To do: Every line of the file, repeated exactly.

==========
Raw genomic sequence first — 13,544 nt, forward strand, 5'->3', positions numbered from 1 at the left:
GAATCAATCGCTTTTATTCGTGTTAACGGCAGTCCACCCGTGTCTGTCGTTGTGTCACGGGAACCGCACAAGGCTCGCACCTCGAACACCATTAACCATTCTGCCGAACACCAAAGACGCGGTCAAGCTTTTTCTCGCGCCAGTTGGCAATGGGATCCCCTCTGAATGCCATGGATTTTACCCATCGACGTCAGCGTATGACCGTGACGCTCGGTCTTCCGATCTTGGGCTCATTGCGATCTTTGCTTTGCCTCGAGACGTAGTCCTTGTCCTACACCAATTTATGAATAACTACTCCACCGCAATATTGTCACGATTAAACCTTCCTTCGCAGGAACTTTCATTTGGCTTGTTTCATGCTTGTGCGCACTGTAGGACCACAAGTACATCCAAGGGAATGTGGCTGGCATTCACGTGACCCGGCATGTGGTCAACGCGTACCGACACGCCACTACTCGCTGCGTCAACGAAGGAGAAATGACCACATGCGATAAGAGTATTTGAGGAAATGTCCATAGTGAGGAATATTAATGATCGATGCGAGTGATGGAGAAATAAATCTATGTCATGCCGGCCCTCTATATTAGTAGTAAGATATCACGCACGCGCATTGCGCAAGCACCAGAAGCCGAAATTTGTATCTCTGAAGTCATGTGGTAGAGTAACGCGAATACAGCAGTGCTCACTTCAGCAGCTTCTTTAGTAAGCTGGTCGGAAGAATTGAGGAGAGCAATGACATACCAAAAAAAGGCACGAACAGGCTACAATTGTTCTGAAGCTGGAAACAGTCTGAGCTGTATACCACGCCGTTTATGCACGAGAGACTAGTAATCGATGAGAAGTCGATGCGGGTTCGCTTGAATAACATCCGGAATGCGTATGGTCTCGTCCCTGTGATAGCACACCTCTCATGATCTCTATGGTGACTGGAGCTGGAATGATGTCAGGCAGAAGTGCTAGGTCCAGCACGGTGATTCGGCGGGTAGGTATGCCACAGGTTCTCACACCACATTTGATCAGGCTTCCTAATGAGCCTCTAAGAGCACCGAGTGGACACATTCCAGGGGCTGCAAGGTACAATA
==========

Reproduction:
Raw genomic sequence first — 13,544 nt, forward strand, 5'->3', positions numbered from 1 at the left:
GAATCAATCGCTTTTATTCGTGTTAACGGCAGTCCACCCGTGTCTGTCGTTGTGTCACGGGAACCGCACAAGGCTCGCACCTCGAACACCATTAACCATTCTGCCGAACACCAAAGACGCGGTCAAGCTTTTTCTCGCGCCAGTTGGCAATGGGATCCCCTCTGAATGCCATGGATTTTACCCATCGACGTCAGCGTATGACCGTGACGCTCGGTCTTCCGATCTTGGGCTCATTGCGATCTTTGCTTTGCCTCGAGACGTAGTCCTTGTCCTACACCAATTTATGAATAACTACTCCACCGCAATATTGTCACGATTAAACCTTCCTTCGCAGGAACTTTCATTTGGCTTGTTTCATGCTTGTGCGCACTGTAGGACCACAAGTACATCCAAGGGAATGTGGCTGGCATTCACGTGACCCGGCATGTGGTCAACGCGTACCGACACGCCACTACTCGCTGCGTCAACGAAGGAGAAATGACCACATGCGATAAGAGTATTTGAGGAAATGTCCATAGTGAGGAATATTAATGATCGATGCGAGTGATGGAGAAATAAATCTATGTCATGCCGGCCCTCTATATTAGTAGTAAGATATCACGCACGCGCATTGCGCAAGCACCAGAAGCCGAAATTTGTATCTCTGAAGTCATGTGGTAGAGTAACGCGAATACAGCAGTGCTCACTTCAGCAGCTTCTTTAGTAAGCTGGTCGGAAGAATTGAGGAGAGCAATGACATACCAAAAAAAGGCACGAACAGGCTACAATTGTTCTGAAGCTGGAAACAGTCTGAGCTGTATACCACGCCGTTTATGCACGAGAGACTAGTAATCGATGAGAAGTCGATGCGGGTTCGCTTGAATAACATCCGGAATGCGTATGGTCTCGTCCCTGTGATAGCACACCTCTCATGATCTCTATGGTGACTGGAGCTGGAATGATGTCAGGCAGAAGTGCTAGGTCCAGCACGGTGATTCGGCGGGTAGGTATGCCACAGGTTCTCACACCACATTTGATCAGGCTTCCTAATGAGCCTCTAAGAGCACCGAGTGGACACATTCCAGGGGCTGCAAGGTACAATA